Three take-outs from Hook
It’s been 23 years since Aardman released its first feature film Chicken Run. It remains the highest grossing stop-motion film of all time.
The original Chicken Run mimicked The Great Escape, with a flock of chickens led by Ginger (Julia Sawalha) and Rocky (Mel Gibson) escaping Mrs Tweedy’s chicken pie farm. In Dawn of the Nugget the chickens (and Mrs Tweedy) are back, in a film heavily influenced by Mission Impossible, with the chickens breaking in rather than out. So what did Hook think about the film?
A reboot not a sequel
Dawn of the Nugget director, Sam Fell wants the film to be seen as a reboot rather than a sequel to the original. Elements of the original exist but with alterations:Favourite characters remain central, but with the twist of new voices; Ginger and Rocky are now voiced by Thandiwe Newton and Zachary Levi.
The colour palette of the show feels remarkably different. We’re still dealing with the industrial production of chicken based produce – but whereas a traditional pie farm was dark and dingy; the nugget factory is brighter, and feels almost futuristic, giving a different flavour to the action.
It’s a different type of funny: Whereas the original Chicken Run focussed its main jokes on making adults laugh, (in our opinion), this film feels much lighter, with far more jokes and silliness than its predecessor, making it even more of a fun, family view.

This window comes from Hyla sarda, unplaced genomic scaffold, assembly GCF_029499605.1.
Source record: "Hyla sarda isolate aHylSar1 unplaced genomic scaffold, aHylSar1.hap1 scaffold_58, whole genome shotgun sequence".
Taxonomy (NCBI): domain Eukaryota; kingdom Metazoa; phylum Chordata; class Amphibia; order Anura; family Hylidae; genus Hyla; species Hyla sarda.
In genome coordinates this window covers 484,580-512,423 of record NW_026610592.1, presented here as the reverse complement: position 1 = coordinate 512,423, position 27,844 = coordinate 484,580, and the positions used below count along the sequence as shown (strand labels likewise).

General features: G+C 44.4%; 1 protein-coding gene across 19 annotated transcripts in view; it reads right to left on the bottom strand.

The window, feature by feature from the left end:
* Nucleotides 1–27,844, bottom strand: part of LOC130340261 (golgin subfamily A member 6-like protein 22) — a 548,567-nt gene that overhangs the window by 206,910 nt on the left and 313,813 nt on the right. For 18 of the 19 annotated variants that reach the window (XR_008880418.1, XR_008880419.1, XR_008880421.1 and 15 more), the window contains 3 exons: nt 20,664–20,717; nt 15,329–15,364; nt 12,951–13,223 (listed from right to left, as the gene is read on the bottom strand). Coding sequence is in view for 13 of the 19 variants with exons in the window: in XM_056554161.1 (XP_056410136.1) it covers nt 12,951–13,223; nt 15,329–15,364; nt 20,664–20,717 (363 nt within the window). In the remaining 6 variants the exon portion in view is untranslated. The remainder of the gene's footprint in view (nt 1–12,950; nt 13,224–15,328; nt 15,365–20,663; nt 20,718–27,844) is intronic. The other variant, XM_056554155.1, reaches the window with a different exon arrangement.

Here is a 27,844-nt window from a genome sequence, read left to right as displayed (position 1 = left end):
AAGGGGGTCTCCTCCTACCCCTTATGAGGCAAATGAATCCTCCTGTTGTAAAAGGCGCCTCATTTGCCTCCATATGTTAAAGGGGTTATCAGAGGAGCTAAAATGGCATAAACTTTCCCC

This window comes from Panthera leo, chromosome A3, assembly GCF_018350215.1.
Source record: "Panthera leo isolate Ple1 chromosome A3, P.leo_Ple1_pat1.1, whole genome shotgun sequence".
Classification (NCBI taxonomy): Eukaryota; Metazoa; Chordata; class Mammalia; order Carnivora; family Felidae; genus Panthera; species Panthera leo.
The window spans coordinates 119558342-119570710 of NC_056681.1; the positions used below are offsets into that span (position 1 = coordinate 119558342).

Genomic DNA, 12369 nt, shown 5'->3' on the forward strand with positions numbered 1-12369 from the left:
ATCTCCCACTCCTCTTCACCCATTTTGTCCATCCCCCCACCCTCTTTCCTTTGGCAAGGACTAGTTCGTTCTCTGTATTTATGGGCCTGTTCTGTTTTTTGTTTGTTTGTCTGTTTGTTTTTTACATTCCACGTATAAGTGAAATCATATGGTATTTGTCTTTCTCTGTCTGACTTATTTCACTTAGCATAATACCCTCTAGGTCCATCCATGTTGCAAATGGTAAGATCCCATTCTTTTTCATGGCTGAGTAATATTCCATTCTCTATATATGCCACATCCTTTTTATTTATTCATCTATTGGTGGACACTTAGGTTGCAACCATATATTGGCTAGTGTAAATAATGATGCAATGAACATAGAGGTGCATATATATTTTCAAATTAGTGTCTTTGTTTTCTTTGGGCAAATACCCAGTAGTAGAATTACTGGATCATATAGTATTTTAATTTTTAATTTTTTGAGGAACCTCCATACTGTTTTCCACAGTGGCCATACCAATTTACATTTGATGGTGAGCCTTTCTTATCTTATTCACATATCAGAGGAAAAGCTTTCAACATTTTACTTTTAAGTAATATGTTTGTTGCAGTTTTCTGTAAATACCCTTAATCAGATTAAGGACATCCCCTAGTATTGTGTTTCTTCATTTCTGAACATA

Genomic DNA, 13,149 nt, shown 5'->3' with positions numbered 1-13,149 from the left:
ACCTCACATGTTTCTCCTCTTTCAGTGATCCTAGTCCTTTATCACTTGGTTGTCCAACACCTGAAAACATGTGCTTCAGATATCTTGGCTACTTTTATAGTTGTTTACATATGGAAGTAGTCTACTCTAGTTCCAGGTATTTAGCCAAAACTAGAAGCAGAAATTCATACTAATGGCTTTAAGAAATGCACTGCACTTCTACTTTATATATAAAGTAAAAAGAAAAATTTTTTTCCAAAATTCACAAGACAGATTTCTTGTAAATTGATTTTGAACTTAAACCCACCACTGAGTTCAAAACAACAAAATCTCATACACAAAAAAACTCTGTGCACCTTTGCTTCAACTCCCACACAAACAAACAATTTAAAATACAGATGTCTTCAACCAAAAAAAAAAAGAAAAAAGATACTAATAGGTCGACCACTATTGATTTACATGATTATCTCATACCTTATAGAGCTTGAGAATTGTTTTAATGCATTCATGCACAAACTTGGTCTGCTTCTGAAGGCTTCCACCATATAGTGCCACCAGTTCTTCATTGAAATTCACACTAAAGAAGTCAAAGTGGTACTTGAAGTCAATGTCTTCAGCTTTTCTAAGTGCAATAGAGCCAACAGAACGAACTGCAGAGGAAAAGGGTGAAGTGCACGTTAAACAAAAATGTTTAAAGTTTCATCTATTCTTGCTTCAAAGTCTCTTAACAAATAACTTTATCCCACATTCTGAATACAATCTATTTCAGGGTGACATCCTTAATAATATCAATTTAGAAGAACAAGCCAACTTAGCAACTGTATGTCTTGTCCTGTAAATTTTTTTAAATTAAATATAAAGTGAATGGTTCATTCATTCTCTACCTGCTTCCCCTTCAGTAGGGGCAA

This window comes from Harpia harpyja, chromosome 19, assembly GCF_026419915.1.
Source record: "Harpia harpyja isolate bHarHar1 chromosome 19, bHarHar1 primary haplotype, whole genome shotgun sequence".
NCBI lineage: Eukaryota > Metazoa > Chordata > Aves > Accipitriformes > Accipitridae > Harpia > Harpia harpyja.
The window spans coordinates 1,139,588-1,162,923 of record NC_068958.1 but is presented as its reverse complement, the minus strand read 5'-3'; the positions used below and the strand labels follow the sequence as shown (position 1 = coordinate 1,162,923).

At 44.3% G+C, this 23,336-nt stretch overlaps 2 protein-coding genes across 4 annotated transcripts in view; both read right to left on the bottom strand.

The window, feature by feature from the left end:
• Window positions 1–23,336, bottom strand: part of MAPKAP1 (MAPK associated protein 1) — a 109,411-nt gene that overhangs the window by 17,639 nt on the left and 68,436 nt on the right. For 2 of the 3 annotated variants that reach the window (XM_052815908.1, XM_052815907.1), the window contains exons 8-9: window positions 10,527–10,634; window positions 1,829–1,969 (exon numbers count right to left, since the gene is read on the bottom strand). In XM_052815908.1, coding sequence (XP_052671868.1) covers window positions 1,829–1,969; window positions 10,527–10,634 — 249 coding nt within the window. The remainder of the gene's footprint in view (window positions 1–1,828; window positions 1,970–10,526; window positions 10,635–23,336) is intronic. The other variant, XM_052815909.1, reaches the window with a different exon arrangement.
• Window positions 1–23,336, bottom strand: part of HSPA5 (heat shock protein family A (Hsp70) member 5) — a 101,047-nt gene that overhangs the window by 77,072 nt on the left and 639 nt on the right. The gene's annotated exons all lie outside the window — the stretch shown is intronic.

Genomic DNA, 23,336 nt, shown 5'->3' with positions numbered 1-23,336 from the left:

We’d seen the parenting displayed in Dawn of the Nugget before
Dawn of the Nugget builds on the heritage of recent successful animated and their portrayals of parenthood and growing up.
The overprotective parents at the heart of the story line, resembles those in many other popular animated films like Finding Nemo and Elemental. Ginger and Rocky are now parents to an adventurous daughter, and find themselves in the same predicament as many parents, when to let their child have an adventure on their own.
How to let your child grow in a safe way, strikes a chord for both parents and children. This might be the reason it is a theme across many kids’ films. Dawn of the Nugget blends this with other messages about togetherness, and not leaving anyone behind. The lessons in the film are subtle, but relatable for both parents and children alike, which is a trait of some of the best known, and most successful kids’ films in the market.
The film has more edge than we’re used to in films aimed at a family audience
There is a subversiveness to the film, with humans and their poor choices being highlighted.
The overarching storyline can be seen as broadly against factory farming, as it is based around rescuing thousands of hens from Mrs Tweedy’s nugget factory, where they are kept in a state of stupefied joy by remote control collars.
There is a tacit push to make consumers think more about their food: Although the intention of the film is not to put people off factory farmed foods, the creators said that if it helped consumers to think more about where their food came from, it would be a happy accident.